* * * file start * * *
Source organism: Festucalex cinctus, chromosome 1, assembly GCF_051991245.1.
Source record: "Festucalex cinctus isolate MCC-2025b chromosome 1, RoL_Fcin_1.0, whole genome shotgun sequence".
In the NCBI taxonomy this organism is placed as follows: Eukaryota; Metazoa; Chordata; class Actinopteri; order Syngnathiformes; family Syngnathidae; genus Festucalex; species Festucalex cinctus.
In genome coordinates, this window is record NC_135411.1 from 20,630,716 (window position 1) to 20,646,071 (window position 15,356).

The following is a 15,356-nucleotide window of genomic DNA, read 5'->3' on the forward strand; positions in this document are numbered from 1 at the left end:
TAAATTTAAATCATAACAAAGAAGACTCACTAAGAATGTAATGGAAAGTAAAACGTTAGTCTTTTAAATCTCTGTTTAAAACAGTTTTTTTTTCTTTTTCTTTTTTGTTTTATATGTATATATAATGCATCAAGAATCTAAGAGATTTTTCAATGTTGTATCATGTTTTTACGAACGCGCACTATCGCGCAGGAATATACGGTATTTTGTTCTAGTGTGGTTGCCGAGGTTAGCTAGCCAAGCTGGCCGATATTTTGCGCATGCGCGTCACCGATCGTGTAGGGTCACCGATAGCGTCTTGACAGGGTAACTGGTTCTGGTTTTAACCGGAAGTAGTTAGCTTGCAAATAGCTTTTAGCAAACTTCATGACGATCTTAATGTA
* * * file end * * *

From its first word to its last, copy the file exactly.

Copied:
Source organism: Festucalex cinctus, chromosome 1, assembly GCF_051991245.1.
Source record: "Festucalex cinctus isolate MCC-2025b chromosome 1, RoL_Fcin_1.0, whole genome shotgun sequence".
In the NCBI taxonomy this organism is placed as follows: Eukaryota; Metazoa; Chordata; class Actinopteri; order Syngnathiformes; family Syngnathidae; genus Festucalex; species Festucalex cinctus.
In genome coordinates, this window is record NC_135411.1 from 20,630,716 (window position 1) to 20,646,071 (window position 15,356).

The following is a 15,356-nucleotide window of genomic DNA, read 5'->3' on the forward strand; positions in this document are numbered from 1 at the left end:
TAAATTTAAATCATAACAAAGAAGACTCACTAAGAATGTAATGGAAAGTAAAACGTTAGTCTTTTAAATCTCTGTTTAAAACAGTTTTTTTTTCTTTTTCTTTTTTGTTTTATATGTATATATAATGCATCAAGAATCTAAGAGATTTTTCAATGTTGTATCATGTTTTTACGAACGCGCACTATCGCGCAGGAATATACGGTATTTTGTTCTAGTGTGGTTGCCGAGGTTAGCTAGCCAAGCTGGCCGATATTTTGCGCATGCGCGTCACCGATCGTGTAGGGTCACCGATAGCGTCTTGACAGGGTAACTGGTTCTGGTTTTAACCGGAAGTAGTTAGCTTGCAAATAGCTTTTAGCAAACTTCATGACGATCTTAATGTA